Institute for Climate and Atmospheric Science (ICAS)

 

The National Centre for Atmospheric Science (NCAS) at Leeds

Plane
Model

"NCAS Provide leadership and world-class research in fieldwork and modelling studies to improve UK predictions of weather and climate", ICAS Director

NCAS at Leeds is involved in all of the NCAS research programmes:

  • The science of climate change, including modelling and predictions
  • Atmospheric composition, including air quality
  • Atmospheric Physics, including hazardous weather
  • Technologies for observing and modelling the atmosphere
Observers witnessing floodwaters in town

 

NCAS provide key leadership and fundamental research on modelling, fieldwork, and technological developments that are aimed at improving our predictions of weather and climate, and contribute to maintaining the UK at the forefront in atmospheric science. 

Twister in background whilst researcher sets up equiptment
Researcher with weather balloon
Fallen tree on crushed car

 

 

 

Commitment to leading national capability in atmospheric science

SEE, University of Leeds
School of Earth and Environment

In addition to the NCAS head office being situated at the University of Leeds, NCAS at Leeds also provides leadership to the UK research community in the area of atmospheric measurements through the Atmospheric Measurement Facility (AMF).

AMF is an integral part of the National Centre for Atmospheric Science, consisting of a distributed set of ground-based and specialised airborne (FAAM) instruments in the UK that are designed to make measurements of small-scale and meso-scale physical and chemical features in the atmosphere. AMF is closely linked to NCAS's Atmospheric Physics directorate, NCAS Air Quality and to the Met Office. It makes field and airborne observations, operates and/or works with atmospheric observatories and performs laboratory and calibration studies.

 

 

Commitment to leading atmospheric science research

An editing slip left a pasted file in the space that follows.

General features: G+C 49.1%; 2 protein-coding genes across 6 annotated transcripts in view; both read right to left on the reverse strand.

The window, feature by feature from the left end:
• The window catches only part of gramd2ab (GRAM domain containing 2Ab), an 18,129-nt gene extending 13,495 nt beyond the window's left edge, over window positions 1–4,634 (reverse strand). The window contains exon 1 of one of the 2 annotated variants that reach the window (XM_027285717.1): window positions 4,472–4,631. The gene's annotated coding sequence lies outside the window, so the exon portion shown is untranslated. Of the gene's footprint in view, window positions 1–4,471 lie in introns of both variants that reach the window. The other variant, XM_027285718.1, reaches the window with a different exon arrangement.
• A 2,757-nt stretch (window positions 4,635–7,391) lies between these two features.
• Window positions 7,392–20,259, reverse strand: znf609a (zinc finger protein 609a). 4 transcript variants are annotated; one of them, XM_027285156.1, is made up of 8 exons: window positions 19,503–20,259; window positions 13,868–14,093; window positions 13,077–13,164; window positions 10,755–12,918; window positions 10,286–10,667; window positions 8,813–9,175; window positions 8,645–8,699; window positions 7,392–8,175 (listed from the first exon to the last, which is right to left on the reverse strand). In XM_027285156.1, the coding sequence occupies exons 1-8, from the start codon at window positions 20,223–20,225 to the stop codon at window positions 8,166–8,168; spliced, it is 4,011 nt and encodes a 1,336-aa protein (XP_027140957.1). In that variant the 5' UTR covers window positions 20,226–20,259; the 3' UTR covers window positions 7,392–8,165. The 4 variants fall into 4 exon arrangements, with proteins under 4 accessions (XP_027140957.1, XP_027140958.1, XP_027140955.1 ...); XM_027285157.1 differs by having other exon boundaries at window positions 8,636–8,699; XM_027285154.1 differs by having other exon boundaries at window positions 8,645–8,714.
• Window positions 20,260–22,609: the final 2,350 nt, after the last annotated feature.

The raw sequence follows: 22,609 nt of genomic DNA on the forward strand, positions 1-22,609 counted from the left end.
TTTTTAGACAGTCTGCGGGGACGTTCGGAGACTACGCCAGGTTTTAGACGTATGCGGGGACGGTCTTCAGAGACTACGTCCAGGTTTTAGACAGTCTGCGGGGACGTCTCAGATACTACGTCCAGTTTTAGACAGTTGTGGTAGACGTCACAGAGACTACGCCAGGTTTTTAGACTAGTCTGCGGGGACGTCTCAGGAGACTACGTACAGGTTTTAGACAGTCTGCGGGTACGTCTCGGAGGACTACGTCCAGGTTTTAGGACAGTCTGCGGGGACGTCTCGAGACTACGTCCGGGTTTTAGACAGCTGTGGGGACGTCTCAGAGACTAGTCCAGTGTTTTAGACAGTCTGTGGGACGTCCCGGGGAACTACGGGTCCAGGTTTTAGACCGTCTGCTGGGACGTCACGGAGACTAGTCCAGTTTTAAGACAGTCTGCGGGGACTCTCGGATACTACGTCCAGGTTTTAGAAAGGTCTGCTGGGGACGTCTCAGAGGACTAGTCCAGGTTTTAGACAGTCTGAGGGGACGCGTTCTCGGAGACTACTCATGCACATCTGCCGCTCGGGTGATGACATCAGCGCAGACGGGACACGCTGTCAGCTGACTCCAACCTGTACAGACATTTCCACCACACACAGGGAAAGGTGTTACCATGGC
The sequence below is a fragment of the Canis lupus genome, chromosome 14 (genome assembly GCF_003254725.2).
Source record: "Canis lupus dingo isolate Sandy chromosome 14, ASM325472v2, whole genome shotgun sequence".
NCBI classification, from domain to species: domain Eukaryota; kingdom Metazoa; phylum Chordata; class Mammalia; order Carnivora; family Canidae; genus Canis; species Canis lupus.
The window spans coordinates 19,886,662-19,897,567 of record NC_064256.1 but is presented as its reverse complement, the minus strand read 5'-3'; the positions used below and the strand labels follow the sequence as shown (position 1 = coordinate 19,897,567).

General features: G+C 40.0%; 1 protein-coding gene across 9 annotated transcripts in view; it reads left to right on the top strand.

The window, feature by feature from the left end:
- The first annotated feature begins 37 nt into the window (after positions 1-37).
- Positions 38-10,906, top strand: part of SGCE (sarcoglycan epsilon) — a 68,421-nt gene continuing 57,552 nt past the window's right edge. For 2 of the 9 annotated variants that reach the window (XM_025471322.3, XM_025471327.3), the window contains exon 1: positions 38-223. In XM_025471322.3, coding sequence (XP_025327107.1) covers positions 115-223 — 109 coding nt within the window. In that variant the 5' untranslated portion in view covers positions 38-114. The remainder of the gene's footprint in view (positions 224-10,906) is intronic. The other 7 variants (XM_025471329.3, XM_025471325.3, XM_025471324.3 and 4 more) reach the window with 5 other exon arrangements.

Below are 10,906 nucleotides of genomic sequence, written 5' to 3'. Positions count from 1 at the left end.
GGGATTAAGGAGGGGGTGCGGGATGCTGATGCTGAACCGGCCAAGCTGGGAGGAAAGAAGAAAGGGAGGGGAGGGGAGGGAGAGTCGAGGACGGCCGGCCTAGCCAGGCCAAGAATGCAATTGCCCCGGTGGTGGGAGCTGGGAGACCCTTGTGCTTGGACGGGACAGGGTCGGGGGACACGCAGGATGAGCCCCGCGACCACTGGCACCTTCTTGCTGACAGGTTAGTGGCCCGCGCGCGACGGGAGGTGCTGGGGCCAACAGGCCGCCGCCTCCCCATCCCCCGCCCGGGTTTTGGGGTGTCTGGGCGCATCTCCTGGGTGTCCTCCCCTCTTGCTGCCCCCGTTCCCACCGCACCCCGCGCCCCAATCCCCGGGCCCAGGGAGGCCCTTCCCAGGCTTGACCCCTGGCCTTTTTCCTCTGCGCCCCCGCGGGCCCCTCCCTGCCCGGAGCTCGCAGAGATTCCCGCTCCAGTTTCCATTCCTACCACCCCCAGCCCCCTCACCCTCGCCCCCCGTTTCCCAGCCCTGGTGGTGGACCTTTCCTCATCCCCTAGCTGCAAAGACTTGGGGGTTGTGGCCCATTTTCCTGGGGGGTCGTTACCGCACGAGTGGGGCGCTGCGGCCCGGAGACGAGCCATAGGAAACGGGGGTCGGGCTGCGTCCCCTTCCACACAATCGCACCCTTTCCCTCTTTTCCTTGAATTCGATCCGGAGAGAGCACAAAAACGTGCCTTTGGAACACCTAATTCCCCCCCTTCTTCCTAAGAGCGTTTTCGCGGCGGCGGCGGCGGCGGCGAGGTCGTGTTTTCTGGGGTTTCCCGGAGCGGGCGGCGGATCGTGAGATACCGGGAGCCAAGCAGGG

The NCAS Centre at the University of Leeds also supports the wider research community through our commitment to address nationally and internationally important research areas such as:

Instrument development

We develop bespoke instruments to make measurements of important atmospheric properties that are essential to improving the UK modelling of the atmosphere. For example, we have developed digital rain gauges for deployment in Africa and miniaturised sensor of use on UAVs. Instruments are developed for use by the UK research community through AMF. To find out more contact Dr Barbara Brooks.

 

 

Wind turbine
Satellite
Laboratory

Commitment to leading atmospheric science research

The NCAS Centre at the University of Leeds also supports the wider research community through our commitment to address nationally and internationally important research areas such as:

Global and regional aerosol modelling

The IPCC highlights clouds and aerosols as one of the most influential yet uncertain factors in predicting climate change. Our research aims to improve our understanding of processes and their representation in the models that are used by the UK to predict climate and weather. We collaborate with our Met Office partner in guiding the current and future ways in which we will tackle these difficult problems. For example, NCAS research at Leeds is leading the development of United Kingdom Chemistry and Aerosols Model (UKCA), a model used by UK researchers.